Yet… people are not content to only do the bare minimum to provide for their basic needs. They decide to do a marathon.. or 10 marathons.. They choose to go backpacking and hike the whole Appalachian Trail, or climb amazing cliffs like El Capitan in Yosemite. 

We need to be challenged. We need to move our bodies, to stretch our wills, to invest our hearts and souls into experiences that help us find our true selves… to take the journey of self-discovery. This is especially true when we have experienced trauma or heart-wrenching loss. These tragedies result in our seeing ourselves as less than we are, of making negative conclusions about ourselves that we are not enough, we are incapable, we are somehow lacking and deserve tragedy and harm. Living these conclusions for years at a time if we don’t get the therapeutic help we need. This can lead to substance abuse/addiction, electronic addiction, avoidance of life challenges like college or career advancement, and destroys relationships. 

So… therapeutically, challenging ourselves in small ways, like getting out and walking or hiking, or skiing, or camping, while intentionally getting the help we need for trauma, tragedy, relationship difficulties can move us physically, mentally, emotionally, and spiritually into the healing domain, into seeing what we are actually capable of and challenging all the negative conceptualizations we have had about ourselves.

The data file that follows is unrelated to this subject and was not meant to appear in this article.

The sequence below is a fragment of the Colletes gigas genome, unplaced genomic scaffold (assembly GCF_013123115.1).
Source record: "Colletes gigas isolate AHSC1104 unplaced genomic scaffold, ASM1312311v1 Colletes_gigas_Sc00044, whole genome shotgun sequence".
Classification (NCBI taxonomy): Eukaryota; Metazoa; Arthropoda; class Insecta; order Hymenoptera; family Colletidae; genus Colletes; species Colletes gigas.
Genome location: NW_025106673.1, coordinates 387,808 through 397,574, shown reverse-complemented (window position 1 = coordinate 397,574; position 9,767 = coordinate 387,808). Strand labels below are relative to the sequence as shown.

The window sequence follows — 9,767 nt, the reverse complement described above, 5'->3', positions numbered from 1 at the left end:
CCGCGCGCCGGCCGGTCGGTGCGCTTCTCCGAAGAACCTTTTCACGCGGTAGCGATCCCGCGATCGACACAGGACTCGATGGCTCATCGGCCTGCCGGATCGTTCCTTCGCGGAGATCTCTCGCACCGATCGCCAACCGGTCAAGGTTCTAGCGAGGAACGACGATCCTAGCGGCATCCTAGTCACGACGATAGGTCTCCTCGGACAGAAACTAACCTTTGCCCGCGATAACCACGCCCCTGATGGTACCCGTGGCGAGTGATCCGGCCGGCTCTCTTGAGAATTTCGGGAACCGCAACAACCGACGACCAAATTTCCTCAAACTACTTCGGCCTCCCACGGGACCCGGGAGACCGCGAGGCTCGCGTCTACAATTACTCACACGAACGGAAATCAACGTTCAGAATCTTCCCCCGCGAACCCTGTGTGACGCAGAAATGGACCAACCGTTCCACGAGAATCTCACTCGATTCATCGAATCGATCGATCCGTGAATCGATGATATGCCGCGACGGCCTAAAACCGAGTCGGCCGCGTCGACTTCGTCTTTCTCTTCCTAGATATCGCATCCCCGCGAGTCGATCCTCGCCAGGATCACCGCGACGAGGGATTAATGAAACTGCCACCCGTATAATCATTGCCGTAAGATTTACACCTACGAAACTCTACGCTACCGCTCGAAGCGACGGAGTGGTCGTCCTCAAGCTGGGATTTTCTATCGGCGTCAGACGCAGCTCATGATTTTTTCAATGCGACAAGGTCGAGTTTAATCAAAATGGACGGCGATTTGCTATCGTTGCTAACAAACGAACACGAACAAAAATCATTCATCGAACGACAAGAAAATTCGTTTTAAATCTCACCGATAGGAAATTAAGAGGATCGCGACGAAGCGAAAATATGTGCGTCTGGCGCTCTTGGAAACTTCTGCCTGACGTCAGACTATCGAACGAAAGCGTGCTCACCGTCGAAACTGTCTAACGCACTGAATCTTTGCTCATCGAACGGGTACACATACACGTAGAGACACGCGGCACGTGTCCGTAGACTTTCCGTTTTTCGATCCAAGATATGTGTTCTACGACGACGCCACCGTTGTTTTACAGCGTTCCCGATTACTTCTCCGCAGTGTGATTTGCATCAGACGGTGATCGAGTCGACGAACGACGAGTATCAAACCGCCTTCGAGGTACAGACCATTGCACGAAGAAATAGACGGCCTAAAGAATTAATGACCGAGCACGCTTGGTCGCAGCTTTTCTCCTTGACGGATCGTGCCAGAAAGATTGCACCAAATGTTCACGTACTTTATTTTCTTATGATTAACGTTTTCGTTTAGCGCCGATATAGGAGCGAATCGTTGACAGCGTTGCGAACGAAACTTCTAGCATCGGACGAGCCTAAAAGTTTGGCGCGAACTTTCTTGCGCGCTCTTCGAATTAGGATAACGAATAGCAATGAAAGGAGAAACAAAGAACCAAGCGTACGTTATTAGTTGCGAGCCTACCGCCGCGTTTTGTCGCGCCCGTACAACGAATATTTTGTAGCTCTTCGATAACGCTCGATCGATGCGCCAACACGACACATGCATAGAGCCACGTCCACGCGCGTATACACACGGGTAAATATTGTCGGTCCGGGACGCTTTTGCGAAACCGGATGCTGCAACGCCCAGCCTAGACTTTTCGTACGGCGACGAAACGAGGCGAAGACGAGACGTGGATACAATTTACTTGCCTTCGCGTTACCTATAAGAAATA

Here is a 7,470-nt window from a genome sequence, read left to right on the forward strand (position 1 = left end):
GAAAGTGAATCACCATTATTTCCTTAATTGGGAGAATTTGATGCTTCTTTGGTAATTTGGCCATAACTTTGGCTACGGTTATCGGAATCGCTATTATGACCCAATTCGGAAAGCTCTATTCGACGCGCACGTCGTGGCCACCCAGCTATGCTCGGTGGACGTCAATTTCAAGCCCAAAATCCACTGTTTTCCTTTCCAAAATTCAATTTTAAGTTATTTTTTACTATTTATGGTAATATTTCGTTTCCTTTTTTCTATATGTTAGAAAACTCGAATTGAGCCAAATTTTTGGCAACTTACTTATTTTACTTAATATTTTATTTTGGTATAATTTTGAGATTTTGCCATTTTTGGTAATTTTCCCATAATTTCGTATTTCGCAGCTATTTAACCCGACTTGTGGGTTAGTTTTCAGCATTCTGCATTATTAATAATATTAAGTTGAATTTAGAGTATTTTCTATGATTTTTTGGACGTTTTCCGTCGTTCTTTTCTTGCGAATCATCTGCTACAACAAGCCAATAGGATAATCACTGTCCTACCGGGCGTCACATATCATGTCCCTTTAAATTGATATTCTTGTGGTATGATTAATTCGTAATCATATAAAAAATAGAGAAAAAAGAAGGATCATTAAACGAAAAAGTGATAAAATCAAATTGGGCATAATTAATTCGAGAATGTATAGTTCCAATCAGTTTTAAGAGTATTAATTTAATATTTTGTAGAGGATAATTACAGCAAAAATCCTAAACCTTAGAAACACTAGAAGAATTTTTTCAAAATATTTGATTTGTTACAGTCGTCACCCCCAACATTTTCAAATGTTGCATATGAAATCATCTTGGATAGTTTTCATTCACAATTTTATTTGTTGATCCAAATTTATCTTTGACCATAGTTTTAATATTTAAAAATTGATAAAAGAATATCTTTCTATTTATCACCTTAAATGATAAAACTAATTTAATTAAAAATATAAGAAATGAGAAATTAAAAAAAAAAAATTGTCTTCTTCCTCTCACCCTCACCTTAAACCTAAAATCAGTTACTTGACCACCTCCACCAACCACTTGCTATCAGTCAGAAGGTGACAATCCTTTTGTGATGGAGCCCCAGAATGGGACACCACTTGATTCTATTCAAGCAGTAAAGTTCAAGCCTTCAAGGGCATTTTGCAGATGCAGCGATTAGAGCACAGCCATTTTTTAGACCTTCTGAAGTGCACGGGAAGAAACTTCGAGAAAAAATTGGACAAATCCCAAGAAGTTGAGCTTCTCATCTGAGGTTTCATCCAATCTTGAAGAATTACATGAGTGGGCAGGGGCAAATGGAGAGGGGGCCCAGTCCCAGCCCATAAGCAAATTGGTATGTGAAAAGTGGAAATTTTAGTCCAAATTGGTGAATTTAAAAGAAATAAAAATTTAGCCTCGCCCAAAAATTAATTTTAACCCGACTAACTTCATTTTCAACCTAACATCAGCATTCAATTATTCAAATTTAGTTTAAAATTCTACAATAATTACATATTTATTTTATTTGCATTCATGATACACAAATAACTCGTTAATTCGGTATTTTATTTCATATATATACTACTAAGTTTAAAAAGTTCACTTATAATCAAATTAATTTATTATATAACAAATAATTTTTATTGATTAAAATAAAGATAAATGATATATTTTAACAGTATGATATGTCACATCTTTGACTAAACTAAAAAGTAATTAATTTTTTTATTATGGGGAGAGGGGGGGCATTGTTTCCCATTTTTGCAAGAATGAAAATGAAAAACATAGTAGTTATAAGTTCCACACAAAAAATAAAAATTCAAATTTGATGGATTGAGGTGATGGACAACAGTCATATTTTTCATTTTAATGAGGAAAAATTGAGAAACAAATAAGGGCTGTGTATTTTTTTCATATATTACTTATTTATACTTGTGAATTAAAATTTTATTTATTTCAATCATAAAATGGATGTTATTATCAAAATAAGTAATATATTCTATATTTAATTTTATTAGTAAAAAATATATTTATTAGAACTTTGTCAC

Standing on the edge of a cliff, tied into a safe and caring facilitation of rappelling/canyoneering can put us in a place of seeing, experiencing a new view of life and ourselves. Mountain biking a beautiful canyon road that requires effort and intention to make progress and stay safe becomes an analogy of healthy living. Creating a dry and comfy camp with a few essential elements shows us how to be independent and thriving not just surviving. Heading into the outdoors with everything you need on your back it one of the most exhilarating experiences I have ever had.

And as I neared the finish line of that marathon I ran many years ago, I saw my family cheering me on… and while my run at that point wasn’t much quicker than a fast walk… I sped up and rumbled over the finish line in what was a glorious completion of an intentional challenge that showed me I was much more capable than I thought I was. It expanded my view of my future to see that I could attain whatever I put my mind to.  Taking on challenges like this is therapeutic and worthwhile. I invite whoever is reading this to look inside and see what challenge you need in your life to move forward and find yourself and your new and exciting horizons. 

Be Well and Step Out!

Dr. Madolyn Liebing Clinical Director Ph.D. Psychologist, LMFT
Maddy Liebing, Ph.D., Psychologist